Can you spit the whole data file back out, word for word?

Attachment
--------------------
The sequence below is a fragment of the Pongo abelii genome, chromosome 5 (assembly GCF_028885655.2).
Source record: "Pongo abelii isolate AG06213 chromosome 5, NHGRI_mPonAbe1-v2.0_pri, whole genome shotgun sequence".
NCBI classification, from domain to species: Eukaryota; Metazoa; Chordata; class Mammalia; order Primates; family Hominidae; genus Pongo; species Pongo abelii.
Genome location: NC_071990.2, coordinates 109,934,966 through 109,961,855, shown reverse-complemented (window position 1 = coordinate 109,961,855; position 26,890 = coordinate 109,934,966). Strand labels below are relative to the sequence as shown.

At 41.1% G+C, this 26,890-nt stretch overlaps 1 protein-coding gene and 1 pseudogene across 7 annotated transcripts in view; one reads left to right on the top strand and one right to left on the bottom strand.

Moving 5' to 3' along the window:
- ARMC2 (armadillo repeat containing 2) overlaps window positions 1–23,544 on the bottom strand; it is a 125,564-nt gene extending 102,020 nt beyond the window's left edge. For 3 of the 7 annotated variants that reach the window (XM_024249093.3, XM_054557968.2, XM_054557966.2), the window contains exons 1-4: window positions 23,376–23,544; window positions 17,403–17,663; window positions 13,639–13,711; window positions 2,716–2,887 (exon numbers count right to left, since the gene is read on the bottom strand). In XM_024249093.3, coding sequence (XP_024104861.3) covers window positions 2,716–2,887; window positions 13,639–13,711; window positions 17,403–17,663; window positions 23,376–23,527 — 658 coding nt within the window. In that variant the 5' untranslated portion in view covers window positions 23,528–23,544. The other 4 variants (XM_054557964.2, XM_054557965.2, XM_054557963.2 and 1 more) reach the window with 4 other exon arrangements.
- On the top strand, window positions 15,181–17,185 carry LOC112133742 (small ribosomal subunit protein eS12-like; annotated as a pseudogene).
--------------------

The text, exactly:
The sequence below is a fragment of the Pongo abelii genome, chromosome 5 (assembly GCF_028885655.2).
Source record: "Pongo abelii isolate AG06213 chromosome 5, NHGRI_mPonAbe1-v2.0_pri, whole genome shotgun sequence".
NCBI classification, from domain to species: Eukaryota; Metazoa; Chordata; class Mammalia; order Primates; family Hominidae; genus Pongo; species Pongo abelii.
Genome location: NC_071990.2, coordinates 109,934,966 through 109,961,855, shown reverse-complemented (window position 1 = coordinate 109,961,855; position 26,890 = coordinate 109,934,966). Strand labels below are relative to the sequence as shown.

At 41.1% G+C, this 26,890-nt stretch overlaps 1 protein-coding gene and 1 pseudogene across 7 annotated transcripts in view; one reads left to right on the top strand and one right to left on the bottom strand.

Moving 5' to 3' along the window:
- ARMC2 (armadillo repeat containing 2) overlaps window positions 1–23,544 on the bottom strand; it is a 125,564-nt gene extending 102,020 nt beyond the window's left edge. For 3 of the 7 annotated variants that reach the window (XM_024249093.3, XM_054557968.2, XM_054557966.2), the window contains exons 1-4: window positions 23,376–23,544; window positions 17,403–17,663; window positions 13,639–13,711; window positions 2,716–2,887 (exon numbers count right to left, since the gene is read on the bottom strand). In XM_024249093.3, coding sequence (XP_024104861.3) covers window positions 2,716–2,887; window positions 13,639–13,711; window positions 17,403–17,663; window positions 23,376–23,527 — 658 coding nt within the window. In that variant the 5' untranslated portion in view covers window positions 23,528–23,544. The other 4 variants (XM_054557964.2, XM_054557965.2, XM_054557963.2 and 1 more) reach the window with 4 other exon arrangements.
- On the top strand, window positions 15,181–17,185 carry LOC112133742 (small ribosomal subunit protein eS12-like; annotated as a pseudogene).